That meeting was an anthropological and logistical feat to rival the engineering that has followed. Thousands of clan leaders were flown to Kokopo and stayed for months of rolling talks, camping in Oil Search-issued tents, arm wrestling government leaders to work out how compensation should be apportioned and spoils divided.
Oil Search managing director Peter Botton says the scale of the discussion was unprecedented. "Where else would you get 5000 people to sit down and discuss the size of the pie, and thousands more to talk about how to divide it?"
The negotiating motto of the tribal chiefs was straightforward: "No equity, no gas."
Many wanted a 10 per cent share. In the end, they were happy to settle for 7 per cent, plus royalties and grants – 2.8 per cent would be paid up front and the remaining 4.2 per cent when the gas was flowing.
"It was a huge task to mobilise all the people because most of the people were illiterate," says Andy Hamaga, a leader of the Jula and Aya clans. "It took us six solid weeks to negotiate."
The corporations had already conducted a complex social mapping exercise to work out the entitlements of 60,000 people. They had to do it an area where traditional land ownership is relatively fluid, and partly contingent upon continual occupation. Meanwhile tens of thousands of migrants were arriving in search of work.
In the end: "We were satisfied."
Hamaga says his people trusted then prime minister Sir Michael Somare, often referred to as the founding father of the nation, his son Arthur, then a cabinet minister, and the provincial governor, Anderson Agiru.
"They asked us to provide security to the project, which we did."
Adding political intrigue, the land owner claims are being supported by Arthur Somare, who led the 2009 negotiations, and who is the son of Sir Michael Somare, who recently referred Mr O'Neill to a leadership misconduct tribunal.
TURNING ON THE TAPS
Every three or four days a tanker leaves the Gulf of Papua for terminals in Japan, China and Taiwan, filled with tens of millions of dollars worth of gas, condensed at temperatures of minus-160 degrees into liquid form. Already, the $US19 billion investment in the highlands has expanded the GDP of Australia's closest neighbour by a staggering 25 per cent in just two years.
ExxonMobil, the US oil giant, delivered the project ahead of schedule. It has buoyed the share prices of Australian gas majors Oil Search and Santos, and it has poured hundreds of millions of dollars into PNG government coffers.
Port Moresby's Grand Papua hotel is filled to bursting and the rents on expatriate apartments have gone through the roof.
But for the country's 8 million citizens, the boom times never came. A World Bank report released last week declares that welfare standards might actually be going backwards.
The report also said PNG had breached its legislated debt level of 35 per cent of GDP by a considerable margin. More worrying, a mid-year Treasury update said the budget deficit for this year could blow out to 9 per cent of GDP without corrective action. Government services are not being delivered and bills are going unpaid.
Partly, PNG is suffering from a king-sized version of the resources bust also affecting Australia. But mismanagement and cronyism are also to blame.
On the figures, the government might want to extract every kina of profit that it can from the "benefits-sharing" arrangement to give land owners their 4.2 per cent equity stake, which they are due to receive in the first half of next year.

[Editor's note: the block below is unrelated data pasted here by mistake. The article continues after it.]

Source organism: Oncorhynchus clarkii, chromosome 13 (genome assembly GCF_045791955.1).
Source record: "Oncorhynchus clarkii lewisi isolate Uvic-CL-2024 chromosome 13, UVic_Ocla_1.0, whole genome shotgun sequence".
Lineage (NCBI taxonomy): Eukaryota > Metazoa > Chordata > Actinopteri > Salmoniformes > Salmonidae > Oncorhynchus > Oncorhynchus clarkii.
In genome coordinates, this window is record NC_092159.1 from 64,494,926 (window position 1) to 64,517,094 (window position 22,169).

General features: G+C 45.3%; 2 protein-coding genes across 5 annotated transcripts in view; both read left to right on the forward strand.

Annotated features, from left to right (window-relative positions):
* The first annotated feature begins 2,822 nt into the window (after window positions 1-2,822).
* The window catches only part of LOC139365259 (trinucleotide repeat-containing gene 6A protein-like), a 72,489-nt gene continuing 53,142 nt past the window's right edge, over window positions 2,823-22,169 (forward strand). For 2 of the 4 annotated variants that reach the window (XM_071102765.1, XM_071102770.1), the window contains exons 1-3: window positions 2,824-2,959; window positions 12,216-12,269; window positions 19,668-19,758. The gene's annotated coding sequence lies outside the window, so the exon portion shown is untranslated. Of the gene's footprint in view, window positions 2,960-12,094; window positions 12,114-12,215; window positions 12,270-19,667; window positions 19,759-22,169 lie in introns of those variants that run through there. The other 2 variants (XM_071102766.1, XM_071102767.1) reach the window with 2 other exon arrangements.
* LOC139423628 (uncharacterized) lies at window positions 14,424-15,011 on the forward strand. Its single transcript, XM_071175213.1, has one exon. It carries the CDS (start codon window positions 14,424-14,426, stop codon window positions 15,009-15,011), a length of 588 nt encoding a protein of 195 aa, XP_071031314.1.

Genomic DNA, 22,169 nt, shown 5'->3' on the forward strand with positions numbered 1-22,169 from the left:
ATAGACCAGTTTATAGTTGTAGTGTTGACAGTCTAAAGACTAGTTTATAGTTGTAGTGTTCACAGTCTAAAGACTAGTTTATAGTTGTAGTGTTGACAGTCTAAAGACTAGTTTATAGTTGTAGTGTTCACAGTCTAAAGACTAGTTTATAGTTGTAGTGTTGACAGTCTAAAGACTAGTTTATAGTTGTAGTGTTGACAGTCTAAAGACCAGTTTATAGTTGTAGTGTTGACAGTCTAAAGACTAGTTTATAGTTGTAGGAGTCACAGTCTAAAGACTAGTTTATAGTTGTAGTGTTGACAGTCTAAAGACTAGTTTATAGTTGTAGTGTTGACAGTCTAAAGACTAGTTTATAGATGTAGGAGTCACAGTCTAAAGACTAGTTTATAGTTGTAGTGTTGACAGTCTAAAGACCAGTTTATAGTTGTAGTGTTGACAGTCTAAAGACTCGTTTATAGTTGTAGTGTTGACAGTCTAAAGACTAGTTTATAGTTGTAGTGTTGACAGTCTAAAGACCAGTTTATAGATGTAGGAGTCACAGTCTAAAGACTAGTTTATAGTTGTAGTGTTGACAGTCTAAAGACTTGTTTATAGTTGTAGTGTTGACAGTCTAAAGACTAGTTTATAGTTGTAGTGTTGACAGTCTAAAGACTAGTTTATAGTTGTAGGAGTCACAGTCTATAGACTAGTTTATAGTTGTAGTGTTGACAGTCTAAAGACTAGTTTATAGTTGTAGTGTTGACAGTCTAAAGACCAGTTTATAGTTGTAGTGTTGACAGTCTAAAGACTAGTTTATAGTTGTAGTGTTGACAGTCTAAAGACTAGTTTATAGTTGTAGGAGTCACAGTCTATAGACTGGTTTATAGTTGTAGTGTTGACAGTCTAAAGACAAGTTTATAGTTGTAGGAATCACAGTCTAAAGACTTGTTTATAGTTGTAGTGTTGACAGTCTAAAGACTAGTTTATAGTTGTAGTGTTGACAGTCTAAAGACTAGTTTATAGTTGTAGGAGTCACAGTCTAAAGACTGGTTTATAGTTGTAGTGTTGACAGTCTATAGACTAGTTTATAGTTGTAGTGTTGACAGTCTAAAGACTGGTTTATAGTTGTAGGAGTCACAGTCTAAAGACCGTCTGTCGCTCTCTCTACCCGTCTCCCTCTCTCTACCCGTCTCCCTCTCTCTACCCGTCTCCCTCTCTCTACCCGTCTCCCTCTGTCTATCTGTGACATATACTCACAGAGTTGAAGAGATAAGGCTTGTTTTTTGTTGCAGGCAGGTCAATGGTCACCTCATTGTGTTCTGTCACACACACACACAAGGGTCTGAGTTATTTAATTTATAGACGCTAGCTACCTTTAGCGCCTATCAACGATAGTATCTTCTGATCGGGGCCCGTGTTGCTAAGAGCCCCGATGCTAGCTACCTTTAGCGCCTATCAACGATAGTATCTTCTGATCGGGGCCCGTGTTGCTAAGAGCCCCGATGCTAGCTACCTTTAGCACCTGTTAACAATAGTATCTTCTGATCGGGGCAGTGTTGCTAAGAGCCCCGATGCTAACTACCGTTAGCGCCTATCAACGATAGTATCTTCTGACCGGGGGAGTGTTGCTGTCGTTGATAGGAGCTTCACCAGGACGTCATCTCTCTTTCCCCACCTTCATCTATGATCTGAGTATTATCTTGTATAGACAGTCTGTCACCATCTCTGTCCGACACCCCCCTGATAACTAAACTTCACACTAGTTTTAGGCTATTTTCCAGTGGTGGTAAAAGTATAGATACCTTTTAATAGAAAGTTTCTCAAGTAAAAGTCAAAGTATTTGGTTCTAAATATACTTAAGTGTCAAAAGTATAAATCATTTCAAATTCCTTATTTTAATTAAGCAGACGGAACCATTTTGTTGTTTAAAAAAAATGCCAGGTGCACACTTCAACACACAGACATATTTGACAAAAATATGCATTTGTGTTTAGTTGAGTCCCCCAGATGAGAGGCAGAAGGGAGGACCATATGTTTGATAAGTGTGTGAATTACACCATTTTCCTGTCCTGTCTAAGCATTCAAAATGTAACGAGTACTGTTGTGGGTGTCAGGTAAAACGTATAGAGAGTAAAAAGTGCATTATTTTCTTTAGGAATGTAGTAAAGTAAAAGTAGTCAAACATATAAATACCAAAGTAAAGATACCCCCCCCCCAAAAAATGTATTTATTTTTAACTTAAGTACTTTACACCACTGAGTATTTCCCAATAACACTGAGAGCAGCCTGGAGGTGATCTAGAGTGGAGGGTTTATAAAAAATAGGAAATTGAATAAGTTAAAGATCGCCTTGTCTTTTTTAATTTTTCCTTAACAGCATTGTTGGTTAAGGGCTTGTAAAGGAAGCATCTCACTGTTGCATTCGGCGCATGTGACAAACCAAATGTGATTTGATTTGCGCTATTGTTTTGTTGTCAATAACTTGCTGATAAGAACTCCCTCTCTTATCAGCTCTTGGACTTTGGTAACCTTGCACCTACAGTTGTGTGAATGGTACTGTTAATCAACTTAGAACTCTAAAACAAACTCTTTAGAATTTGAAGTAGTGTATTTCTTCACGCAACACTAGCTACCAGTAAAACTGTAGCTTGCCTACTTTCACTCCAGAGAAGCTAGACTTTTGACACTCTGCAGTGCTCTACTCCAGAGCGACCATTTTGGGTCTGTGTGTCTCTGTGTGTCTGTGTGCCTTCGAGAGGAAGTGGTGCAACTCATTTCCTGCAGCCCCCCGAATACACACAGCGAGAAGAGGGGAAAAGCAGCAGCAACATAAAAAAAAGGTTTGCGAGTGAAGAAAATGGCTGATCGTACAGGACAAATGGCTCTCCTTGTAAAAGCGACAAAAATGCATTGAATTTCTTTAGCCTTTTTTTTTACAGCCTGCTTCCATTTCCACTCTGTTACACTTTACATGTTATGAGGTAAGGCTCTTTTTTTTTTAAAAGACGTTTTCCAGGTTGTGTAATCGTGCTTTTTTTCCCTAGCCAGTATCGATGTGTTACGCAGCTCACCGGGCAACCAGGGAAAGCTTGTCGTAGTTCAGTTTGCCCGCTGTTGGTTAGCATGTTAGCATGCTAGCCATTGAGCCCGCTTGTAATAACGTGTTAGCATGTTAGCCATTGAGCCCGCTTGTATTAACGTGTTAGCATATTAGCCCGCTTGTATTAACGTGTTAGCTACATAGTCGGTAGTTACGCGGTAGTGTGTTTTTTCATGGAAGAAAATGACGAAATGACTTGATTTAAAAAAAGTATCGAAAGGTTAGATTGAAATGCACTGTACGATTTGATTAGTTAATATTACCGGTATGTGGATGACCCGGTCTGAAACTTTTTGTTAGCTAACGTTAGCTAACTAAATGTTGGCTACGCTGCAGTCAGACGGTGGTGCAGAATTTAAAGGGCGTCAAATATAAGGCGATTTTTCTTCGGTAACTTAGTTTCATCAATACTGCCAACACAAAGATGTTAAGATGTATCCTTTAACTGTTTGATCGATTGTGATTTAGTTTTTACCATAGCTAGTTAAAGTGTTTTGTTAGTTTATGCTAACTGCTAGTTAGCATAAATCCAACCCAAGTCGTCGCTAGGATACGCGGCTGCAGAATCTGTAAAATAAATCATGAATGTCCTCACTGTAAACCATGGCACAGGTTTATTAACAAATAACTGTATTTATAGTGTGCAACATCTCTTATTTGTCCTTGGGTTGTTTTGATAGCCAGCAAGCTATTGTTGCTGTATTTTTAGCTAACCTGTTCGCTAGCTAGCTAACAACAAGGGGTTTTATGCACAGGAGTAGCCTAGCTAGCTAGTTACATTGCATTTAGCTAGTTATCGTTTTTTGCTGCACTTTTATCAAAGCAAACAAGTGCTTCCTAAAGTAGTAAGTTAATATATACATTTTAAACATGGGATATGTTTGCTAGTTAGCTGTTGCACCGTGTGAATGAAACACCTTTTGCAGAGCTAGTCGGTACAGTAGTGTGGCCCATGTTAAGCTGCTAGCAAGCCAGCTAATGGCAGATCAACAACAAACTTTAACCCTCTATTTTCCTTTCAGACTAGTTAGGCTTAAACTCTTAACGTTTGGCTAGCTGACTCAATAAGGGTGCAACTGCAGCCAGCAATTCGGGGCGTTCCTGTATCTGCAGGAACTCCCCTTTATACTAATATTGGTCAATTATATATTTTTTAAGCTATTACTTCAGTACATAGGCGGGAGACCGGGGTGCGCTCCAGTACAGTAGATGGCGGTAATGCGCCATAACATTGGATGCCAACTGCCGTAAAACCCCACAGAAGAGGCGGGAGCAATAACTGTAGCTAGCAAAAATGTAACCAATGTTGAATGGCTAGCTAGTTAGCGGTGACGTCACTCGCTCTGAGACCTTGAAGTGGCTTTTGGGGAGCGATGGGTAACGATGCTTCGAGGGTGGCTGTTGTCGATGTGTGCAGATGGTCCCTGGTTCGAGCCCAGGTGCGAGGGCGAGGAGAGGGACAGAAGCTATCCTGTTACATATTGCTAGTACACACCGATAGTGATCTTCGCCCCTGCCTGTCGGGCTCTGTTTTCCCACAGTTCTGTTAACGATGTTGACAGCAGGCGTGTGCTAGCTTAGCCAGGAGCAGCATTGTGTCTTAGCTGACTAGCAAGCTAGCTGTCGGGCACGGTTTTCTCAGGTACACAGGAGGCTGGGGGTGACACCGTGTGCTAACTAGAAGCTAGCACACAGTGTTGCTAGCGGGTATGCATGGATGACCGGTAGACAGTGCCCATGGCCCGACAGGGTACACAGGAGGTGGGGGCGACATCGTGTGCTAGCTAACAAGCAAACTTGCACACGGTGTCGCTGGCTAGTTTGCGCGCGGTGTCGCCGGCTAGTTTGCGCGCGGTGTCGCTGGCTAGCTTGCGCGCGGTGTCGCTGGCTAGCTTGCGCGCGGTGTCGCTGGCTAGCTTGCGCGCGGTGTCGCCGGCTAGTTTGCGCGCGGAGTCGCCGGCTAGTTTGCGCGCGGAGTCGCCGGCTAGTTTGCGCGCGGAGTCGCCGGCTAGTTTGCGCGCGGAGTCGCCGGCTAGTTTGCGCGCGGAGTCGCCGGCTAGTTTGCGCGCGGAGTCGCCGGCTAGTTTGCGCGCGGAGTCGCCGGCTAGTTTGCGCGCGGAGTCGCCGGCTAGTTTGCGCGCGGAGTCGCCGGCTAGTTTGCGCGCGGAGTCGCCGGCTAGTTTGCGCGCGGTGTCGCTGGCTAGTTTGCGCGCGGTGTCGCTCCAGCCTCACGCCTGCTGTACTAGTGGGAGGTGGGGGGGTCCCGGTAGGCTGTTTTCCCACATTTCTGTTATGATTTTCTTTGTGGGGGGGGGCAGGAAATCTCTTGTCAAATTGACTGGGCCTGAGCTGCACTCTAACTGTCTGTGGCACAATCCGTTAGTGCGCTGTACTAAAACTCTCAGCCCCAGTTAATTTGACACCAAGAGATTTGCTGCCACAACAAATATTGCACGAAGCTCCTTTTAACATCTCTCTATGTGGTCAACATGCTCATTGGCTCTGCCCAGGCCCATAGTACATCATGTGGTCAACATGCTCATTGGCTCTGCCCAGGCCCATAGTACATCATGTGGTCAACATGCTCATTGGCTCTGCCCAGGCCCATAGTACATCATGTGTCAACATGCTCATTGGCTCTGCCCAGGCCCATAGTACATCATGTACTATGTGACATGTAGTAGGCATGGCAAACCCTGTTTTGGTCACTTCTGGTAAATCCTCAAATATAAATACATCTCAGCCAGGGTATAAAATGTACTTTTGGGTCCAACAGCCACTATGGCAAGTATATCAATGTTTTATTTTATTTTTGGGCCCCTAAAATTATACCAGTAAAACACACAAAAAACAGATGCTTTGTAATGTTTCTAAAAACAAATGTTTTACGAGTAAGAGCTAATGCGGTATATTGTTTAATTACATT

And this is where Hela landowners, Australian investment bankers, and Australian and PNG politicians could all find themselves in the kind of serious conflict that, in the past, has led to civil war.
WE'LL TURN OFF THE TAPS
The fight is over the honouring of the old "gas for equity" deal.
Last May, the money started flowing. Exxon Mobil got its share, Australian company Oil Search got another, as did the PNG government. But what should have been a stream of revenue from royalties and grants to the local landowners has been nothing more than a trickle.
The PNG government says it has not yet finished the "vetting" process to ascertain who is entitled to a share of the money.
Landowners, however, say the government is deliberately dragging its feet. Exxon Mobil, with an eye to its biggest risk, cannot afford any further delay.
It recently offered 7 million kina ($3.5 million) worth of Land Rovers, hotel rooms and helicopter rides to make the journey of officials from Port Moresby to Hela easier.
A respected judge has been called in to accelerate the vetting process.
Some tribal chiefs are still showing patience. Last week the court intervened by overturning the ban on lawyer Mr Egan from entering the country.
But those who are taking the court action say time is running out for a negotiated solution. And the first thing they want is their own choice of financier and a chance to negotiate a reasonable price for their 4.2 per cent equity option.
"We don't trust UBS … because they failed us in the first place," says tribal leader Andy Hamaga. The government, he says, has "mortgaged our equity to get the UBS loan".
And if they don't get their way? "We will turn the tap off," says Hamaga. "No choice."
On Sunday, a UBS spokeswoman said the land owner's 4.2 per cent equity option had been "carved out" of last year's loan security terms, and that the bank was not doing the ongoing financing work that land owners feared. "We have not been mandated by anyone in PNG to raise the finance for the landowner call option," said the spokeswoman.
The tribespeople have tried to talk to the politicians. Then they tried the courts. Options are running out.
Another leader, Hamule Ngiame, whose Pii and Komen clans live on the PDL-1 land, responsible for more than half of the PNG LNG's gas supplies, says "Coming to the media is the second [last] option."
"The last option is to disturb the project. We know that in 1989 we had the Bougainville crisis, over a similar issue of government failure in meeting its part to deliver landowner benefits.
"We will do the same."